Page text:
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Salvage Operations

November 12, 2006 | From Times Wire Reports
The Navy is coming to the rescue of one of its mightiest veterans, joining the operation to free the World War II aircraft carrier Intrepid from deep Hudson River mud that has blocked efforts to move the ship to a dry dock for renovation. The ship, which serves as the Intrepid Sea Air & Space Museum, was moved only a few feet before its 16-foot propellers snagged in the sediment. The Navy will provide salvage support at a cost of about $3 million.
October 17, 2006 | Bettina Boxall, Times Staff Writer
Three government SUVs guarded a road to nowhere. Nearby, a middle-age couple camping out in a trailer manned a round-the-clock checkpoint next to a locked gate, on the watch for environmental protesters. A few miles beyond, the drone of chain saws rose from a deep ravine while a hovering helicopter plucked blackened logs from the floor of the burned forest and carried them to the nearest road.
September 19, 2006 | Steve Chawkins, Times Staff Writer
When the Macon was launched in 1933, the giant dirigible was more than just the biggest object ever to sail through the skies. To a nation laid low by the Depression, it was a symbol of hope. "Floating majestically in the sky, the Macon is a sight thrilling to every American and an impressive symbol of our Navy's airpower," crackled a newsreel of the day. Newspapers called the Macon "the queen of the airways."
August 1, 2006 | From Times Wire Reports
A member of a salvage team examining an abandoned ship drifting in the Aleutian Islands slipped down the ship's deck and suffered a fatal blow to his head, the Coast Guard said. The team was preparing to leave the Cougar Ace, which is listing almost on its side, when the naval architect lost his footing. His name was not released. The Japanese-owned ship carries about 5,000 cars. Its crew members were rescued July 24.
March 19, 2006 | Don Lee, Times Staff Writer
About once a month, Ying Guangwu tucks some cash inside his black shirt, slings a knapsack over his back, and hits the road. The square-jawed 33-year-old doesn't always know where he's headed or when he'll return. But he knows exactly what he's looking for: tons of scrap metal. A pen-shaped magnet in his pocket helps him determine the quality of some metals. In December, Ying spent two weeks in Guangdong province, a 20-hour bus ride away, rummaging through factory warehouses and scrap yards.
December 11, 2005 | Michael DiGregorio, Michael DiGregorio is a freelance writer based in the east Mojave Desert.
If the Chocolate Mountains were a spine laid sideways, Jacob Ray Taylor--J.R., of course, to those who know him--would be found down in the lumbar. The mountains trend in a languid southeasterly direction from Riverside County across Imperial County to just this side of the Mexican frontier.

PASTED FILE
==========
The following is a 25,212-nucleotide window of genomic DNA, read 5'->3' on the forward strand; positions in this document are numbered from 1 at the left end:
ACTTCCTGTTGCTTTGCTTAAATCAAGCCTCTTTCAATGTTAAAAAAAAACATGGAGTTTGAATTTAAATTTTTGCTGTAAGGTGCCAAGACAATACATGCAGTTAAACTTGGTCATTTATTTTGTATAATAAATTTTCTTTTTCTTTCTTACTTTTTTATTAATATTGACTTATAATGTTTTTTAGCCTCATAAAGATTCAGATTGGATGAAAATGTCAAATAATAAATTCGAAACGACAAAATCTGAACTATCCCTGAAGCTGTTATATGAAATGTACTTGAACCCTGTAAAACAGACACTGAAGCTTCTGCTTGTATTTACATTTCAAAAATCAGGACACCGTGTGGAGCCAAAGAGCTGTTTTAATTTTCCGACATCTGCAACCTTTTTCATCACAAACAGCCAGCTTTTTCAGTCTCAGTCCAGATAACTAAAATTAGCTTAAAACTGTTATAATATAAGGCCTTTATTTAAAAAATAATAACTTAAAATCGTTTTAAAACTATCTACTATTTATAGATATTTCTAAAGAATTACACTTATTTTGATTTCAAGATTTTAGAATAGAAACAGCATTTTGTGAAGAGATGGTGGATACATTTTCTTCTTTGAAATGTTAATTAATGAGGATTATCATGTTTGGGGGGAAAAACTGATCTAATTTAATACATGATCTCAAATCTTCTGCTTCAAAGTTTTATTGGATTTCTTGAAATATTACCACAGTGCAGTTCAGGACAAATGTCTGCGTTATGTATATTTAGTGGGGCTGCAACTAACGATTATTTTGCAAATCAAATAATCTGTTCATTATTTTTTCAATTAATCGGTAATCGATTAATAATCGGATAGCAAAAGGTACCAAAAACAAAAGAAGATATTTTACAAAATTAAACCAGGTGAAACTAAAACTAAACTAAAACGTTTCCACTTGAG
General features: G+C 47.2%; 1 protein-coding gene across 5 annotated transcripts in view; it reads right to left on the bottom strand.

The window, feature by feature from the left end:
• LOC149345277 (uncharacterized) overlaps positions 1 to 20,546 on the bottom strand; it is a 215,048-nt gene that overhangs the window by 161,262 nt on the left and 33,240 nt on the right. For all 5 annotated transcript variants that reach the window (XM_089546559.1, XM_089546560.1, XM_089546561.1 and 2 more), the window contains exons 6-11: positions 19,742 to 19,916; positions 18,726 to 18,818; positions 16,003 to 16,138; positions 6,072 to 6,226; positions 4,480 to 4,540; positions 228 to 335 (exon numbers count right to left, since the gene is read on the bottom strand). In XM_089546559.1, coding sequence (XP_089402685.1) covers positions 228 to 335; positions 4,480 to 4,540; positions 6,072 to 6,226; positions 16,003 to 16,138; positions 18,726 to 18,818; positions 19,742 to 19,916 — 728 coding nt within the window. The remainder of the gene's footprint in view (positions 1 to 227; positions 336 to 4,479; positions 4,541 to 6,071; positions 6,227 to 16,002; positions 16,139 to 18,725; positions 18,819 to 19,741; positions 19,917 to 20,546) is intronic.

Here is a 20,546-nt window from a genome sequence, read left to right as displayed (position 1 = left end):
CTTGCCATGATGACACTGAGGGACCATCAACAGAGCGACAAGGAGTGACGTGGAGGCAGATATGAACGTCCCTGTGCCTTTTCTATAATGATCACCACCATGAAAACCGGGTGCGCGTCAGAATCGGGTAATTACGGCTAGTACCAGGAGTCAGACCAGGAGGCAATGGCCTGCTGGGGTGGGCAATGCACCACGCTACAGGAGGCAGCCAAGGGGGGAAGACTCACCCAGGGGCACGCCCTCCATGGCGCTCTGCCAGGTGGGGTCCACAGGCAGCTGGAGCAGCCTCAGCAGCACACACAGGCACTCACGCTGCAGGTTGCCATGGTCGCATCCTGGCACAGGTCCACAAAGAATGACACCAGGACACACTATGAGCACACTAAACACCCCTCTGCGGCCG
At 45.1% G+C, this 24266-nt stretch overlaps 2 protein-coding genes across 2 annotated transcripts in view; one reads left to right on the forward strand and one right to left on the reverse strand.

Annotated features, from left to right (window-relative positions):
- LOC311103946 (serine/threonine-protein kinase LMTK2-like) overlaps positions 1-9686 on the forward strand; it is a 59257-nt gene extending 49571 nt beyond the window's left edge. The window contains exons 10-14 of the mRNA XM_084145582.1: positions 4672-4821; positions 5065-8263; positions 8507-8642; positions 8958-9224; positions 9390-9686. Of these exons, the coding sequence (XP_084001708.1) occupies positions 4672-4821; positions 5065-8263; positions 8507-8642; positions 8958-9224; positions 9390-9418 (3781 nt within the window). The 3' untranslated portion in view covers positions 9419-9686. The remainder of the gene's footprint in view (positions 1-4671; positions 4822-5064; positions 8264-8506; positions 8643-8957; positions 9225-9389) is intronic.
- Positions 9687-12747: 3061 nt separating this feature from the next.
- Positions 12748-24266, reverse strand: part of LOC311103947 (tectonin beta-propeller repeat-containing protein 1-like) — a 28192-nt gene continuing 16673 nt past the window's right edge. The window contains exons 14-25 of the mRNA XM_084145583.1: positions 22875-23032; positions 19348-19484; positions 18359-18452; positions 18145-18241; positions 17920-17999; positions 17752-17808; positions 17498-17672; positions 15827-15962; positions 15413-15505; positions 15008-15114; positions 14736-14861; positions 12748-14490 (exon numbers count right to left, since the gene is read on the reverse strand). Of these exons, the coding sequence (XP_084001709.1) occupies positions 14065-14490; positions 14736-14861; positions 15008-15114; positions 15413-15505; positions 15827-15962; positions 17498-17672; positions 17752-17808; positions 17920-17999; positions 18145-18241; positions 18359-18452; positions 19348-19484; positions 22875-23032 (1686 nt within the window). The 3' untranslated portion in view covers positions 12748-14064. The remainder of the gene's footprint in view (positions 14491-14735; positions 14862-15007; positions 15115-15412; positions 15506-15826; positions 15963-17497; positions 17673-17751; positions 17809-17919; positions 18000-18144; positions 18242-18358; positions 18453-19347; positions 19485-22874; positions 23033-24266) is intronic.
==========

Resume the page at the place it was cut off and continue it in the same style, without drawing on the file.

May 25, 2005 | From Times Wire Reports
Researchers raised another cannon from an underwater site two miles offshore. They hope it will help prove the sunken wreckage was once the flagship of the notorious pirate Blackbeard. "We knew it the first day, and we still have absolutely no doubt that she's the Queen Anne's Revenge," said Phil Masters, whose Florida-based research firm located the wreckage in 1996. "There is no other ship lost at Beaufort Inlet with anything more than 10 cannon."
April 3, 2005 | Chuck Green
When it comes to selecting recycled materials, it's important for people to be flexible in terms of what they hope to create, said Scott Hill, who collects and resells salvaged materials as well as uses them in his own West L.A. home addition. "What can you do with this old lamp, that kind of wood or this stone? What will it look like after you sand or clean it?" he said. "You have to be open about what materials or type of wood you are going to use. You have to adapt to circumstances."
April 3, 2005 | Chuck Green, Special to The Times
Rene SPENCER was tooling around her neighborhood one day a couple of years ago when the sight of a home demolition stopped her in her tracks. The Long Beach resident had just purchased a Craftsman home built in the 1920s and wanted authentic materials for an extensive renovation the house required. With the contractor's permission, she retrieved door trim and a stove that would have been destined for the dump.
March 23, 2005 | Daryl Kelley and Spencer Weiner, Times Staff Writers
On a drizzly dawn after a sandbar scuttled the Irving Johnson outside an Oxnard harbor, a crew that had stayed with the beached tall ship overnight, and one that had arrived to help save it, huddled for an emotional group hug Tuesday morning. "The Irving Johnson has got to float again: I've got a lot of myself in that boat," said Marann Fengler, watching from Silver Strand Beach as the ship bobbed sideways in the surf near a rock jetty.
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